I don’t think it’s one to skip (it’s very well respected), just that people often cite his advice about Python 3 and I think that particular quote hasn’t aged very well. Still worth reading in general!

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And the MIT video lectures for engineers looked pretty good, until I found the older ones in Scheme LISP and got distracted.

I seem to have skipped over the “gentle but intense” prequel http://ocw.mit.edu/courses/electrical-engineering-and-computer-science/6-189-a-gentle-introduction-to-programming-using-python-january-iap-2011/

This is the one I started http://ocw.mit.edu/courses/electrical-engineering-and-computer-science/6-00sc-introduction-to-computer-science-and-programming-spring-2011/ Unlike his students, I loved his dry sense of humour.

Python 3 - if you’re handling anything in Unicode, you’ll come to hate how py2 does it

Source: 9 years of hating python 2’s Unicode handling :slight_smile:

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I can recommend ‘Learning Python’ by Mark Lutz. I have the 4th Edition that covers both Python 3 and Python 2.6. The reasoning for this is that if one were intending to use Python professionally there is every chance that one would come across legacy 2.X code. The main thrust of the book is 3.X, though.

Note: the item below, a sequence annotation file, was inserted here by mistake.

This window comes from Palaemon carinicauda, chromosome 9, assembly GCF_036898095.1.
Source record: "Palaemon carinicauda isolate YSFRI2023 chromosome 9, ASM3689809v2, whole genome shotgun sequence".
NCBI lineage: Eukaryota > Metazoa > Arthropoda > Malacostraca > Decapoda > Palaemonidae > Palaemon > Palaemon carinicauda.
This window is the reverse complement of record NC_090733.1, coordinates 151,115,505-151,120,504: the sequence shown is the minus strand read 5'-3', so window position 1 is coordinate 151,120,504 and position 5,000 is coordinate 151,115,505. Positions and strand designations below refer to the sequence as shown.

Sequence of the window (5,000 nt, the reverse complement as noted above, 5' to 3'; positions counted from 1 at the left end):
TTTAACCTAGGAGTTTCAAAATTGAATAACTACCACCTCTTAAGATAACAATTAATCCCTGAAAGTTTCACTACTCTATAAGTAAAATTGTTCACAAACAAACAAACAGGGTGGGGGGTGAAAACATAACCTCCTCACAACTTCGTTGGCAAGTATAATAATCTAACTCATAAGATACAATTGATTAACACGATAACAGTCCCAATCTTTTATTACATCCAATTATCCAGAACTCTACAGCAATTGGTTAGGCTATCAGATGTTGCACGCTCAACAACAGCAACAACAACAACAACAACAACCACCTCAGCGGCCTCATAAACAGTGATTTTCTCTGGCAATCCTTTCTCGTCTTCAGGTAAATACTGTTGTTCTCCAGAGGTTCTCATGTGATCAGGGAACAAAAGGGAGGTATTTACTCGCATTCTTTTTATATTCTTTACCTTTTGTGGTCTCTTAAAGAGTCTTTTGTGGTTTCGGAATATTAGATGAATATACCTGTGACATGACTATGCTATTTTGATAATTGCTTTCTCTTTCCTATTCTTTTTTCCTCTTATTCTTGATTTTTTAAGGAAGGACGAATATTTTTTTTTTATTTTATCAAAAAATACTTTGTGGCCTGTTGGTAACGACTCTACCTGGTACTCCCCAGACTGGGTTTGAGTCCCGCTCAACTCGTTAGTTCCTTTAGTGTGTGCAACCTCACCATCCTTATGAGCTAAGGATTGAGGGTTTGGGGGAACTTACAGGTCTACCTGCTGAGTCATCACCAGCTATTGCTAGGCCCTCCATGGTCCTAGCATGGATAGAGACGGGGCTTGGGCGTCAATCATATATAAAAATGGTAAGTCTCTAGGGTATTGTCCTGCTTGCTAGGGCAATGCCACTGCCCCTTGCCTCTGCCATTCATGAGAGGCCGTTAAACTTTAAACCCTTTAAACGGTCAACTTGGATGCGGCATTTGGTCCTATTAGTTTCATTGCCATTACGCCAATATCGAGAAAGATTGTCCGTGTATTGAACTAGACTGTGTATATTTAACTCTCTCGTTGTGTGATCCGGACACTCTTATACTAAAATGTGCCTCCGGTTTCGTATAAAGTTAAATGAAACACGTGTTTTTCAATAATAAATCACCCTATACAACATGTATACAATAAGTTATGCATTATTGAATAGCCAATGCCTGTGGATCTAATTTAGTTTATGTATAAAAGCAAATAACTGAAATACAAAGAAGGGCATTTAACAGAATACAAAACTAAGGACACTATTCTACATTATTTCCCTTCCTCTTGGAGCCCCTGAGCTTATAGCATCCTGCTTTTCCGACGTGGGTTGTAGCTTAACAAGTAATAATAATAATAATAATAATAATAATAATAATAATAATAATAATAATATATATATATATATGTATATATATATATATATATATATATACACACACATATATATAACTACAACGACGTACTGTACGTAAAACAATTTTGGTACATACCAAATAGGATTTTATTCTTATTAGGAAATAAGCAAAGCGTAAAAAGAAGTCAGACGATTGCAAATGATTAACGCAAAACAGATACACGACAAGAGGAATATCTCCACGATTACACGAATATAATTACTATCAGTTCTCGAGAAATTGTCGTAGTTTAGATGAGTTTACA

I can also recommend the Codecademy Python track for someone just getting into programming. It’s pretty accessible and gives a broad introduction to the language.

I really dig Python, I just wish it had JavaScript’s position in the browser. Don’t flame me! :blush:

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Just waiting for the new HTTP :slight_smile:

Out of interest - How is Python 3 with things like PyGame and WX ( or whatever Python uses for GUI apps now )?

I’m thinking of buying Automate the Boring Stuff with Python (amazon). It’s Python 3, fairly recent, and appears to be aimed at total beginners.

https://wiki.python.org/moin/Python2orPython3

Python has a rule that all 2.x versions will be backward compatible . The same rule applies to Python 3.x versions. However, Python does not guarantee backward compatibility between versions. Python 3 introduced several changes to the actual structure and syntax of the Python language. The whole Python community was pretty much sceptical when they received Python 3.x. Python 3.0 is fundamentally different to previous Python releases because it is the first Python release that is not compatible with older versions . Most of the things written in Python 2.x were not compatible with Python 3.x, as it did not support backward compatibility. Many applications and frameworks needed to rewritten completely due to this, hence, it was very difficult to port to Python 3.x from Python 2.x . Programmers who first learned to program in Python 2.x sometimes find the new changes difficult to adjust to, but newcomers often find that the new version of the language makes more sense.